“Of course we can.” She turned toward her younger daughter. “But next time, Ara, we’ll let Emma decide what to do. And next time I say ‘no,’ don’t ask again.”
Ara turned to Romaine and poked her.
“You’re it!” she screamed, running down the hall to the backyard. I followed, Romaine close behind me, as Lynnie and Dave wove through the living room and dining room.
That was the way the Enson-Mortons played tag. No area was off limits. We ran upstairs and downstairs, through bedrooms and living spaces of the house, the only shriek being our—Romaine, Ara, Lynnie, Dave, Boo and my own—shrieks of delight. We threw open the doors of the house, taunted each other in the open space of the backyard, scurried through the playhouse—Lynnie and Dave scuttling hunchbacked, banging their heads on the doorframes—and occasionally escaped into the wood in the back of the house, tripping over exposed roots until Lynnie and Dave said it was too dangerous. The only occasional boundaries were the street and the woods. On slow days, when the weather was nice and the sun was out, we played in the street, sometimes scraping our knees on the asphalt running through someone’s tunnel. We never cared; we never noticed. I would return to the house the next day with bandaged knees oozing with Neosporin courtesy of my mother to see the open scrapes of the Enson-Mortons dabbed with a finger’s worth of saline solution.
My family didn’t play tag. Dad had bad knees and Mom was too afraid of getting hurt. Sometimes I played when friends came over, but only for short periods and never in the house. I tried once, but Mom screamed about how I might break something, knock over a couple chairs, which happened only occasionally in the old Victorian on Oak Street. Tag with friends was allowed, but always ended the moment Mom spotted someone fall on the soft grass of the front lawn. We were never allowed unsupervised, which took most of the fun out of playing anyway. Playing isn’t fun when you have to worry about when to stop.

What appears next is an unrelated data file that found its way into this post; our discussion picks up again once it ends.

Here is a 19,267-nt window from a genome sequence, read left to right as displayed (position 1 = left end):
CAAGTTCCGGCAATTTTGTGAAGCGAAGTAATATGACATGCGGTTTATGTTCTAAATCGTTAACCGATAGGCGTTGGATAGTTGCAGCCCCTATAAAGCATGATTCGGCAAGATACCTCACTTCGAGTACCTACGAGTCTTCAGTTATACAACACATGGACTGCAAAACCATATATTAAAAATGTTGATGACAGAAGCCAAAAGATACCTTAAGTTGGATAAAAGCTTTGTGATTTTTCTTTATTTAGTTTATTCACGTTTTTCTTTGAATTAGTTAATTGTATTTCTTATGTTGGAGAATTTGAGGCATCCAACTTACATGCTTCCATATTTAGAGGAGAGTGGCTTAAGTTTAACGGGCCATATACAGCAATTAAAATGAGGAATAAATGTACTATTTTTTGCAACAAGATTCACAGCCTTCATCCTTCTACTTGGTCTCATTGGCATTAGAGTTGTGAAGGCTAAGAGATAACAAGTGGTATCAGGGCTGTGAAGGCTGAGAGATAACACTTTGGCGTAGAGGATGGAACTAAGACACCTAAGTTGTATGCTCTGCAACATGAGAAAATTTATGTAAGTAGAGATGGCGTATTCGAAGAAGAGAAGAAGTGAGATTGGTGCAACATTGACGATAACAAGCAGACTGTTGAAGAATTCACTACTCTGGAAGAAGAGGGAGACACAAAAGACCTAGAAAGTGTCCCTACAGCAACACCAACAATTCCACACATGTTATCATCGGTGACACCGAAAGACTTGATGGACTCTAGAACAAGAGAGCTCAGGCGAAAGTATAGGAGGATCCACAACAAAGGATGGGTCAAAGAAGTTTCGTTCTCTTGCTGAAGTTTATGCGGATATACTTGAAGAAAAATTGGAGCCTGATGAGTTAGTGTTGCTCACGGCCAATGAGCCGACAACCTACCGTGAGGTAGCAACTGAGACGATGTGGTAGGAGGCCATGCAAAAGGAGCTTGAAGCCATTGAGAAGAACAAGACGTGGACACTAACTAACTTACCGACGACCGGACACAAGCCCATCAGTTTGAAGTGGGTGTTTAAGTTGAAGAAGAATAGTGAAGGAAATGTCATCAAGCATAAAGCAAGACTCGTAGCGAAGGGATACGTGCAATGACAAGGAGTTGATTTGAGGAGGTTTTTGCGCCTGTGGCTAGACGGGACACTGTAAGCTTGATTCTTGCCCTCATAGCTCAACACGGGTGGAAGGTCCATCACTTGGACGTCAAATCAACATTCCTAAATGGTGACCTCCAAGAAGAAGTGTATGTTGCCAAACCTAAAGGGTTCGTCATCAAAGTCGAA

With the Enson-Mortons, we never had to stop. Games never ended; they were put on pause until the next time—in five minutes, two hours, three days, a week, whenever—someone tapped another on the should and shrieked—loud enough so everyone could hear “you’re it!”
That evening, we played without Boo, who was upstairs sleeping already. Lynnie disappeared to check on him every once in a while and, since he was sleeping, there was an implicit rule that we couldn’t run through his room in case we woke him up. When we played with him though, he usually just sat in the grass of the backyard, partially because he didn’t know what was going on, partially because his two-and-a-half-year-old run was more like a waddle. Once he was tagged three times, he was supposed to be “it,” but he didn’t understand, so Lynnie or Dave became “it” for him.
That evening, we played tag while it was still light, running through the playhouse whenever Lynnie or Dave was “it,” through the woods when Ara was “it,” zigzagging on the lawn when Romaine was “it” because she had the worst balance, and downstairs when I was “it” because they knew all the hiding places better than I did. We played until our stomachs grumbled and our hands were covered in dirt from falling. We played intense, heated games of tunnel tag: the kind where one had to slide, like a baseball player stealing third, under the person’s legs so one wouldn’t be tagged, too; the kind where guarding was the ultimate sin and contesting one’s tag was a close second.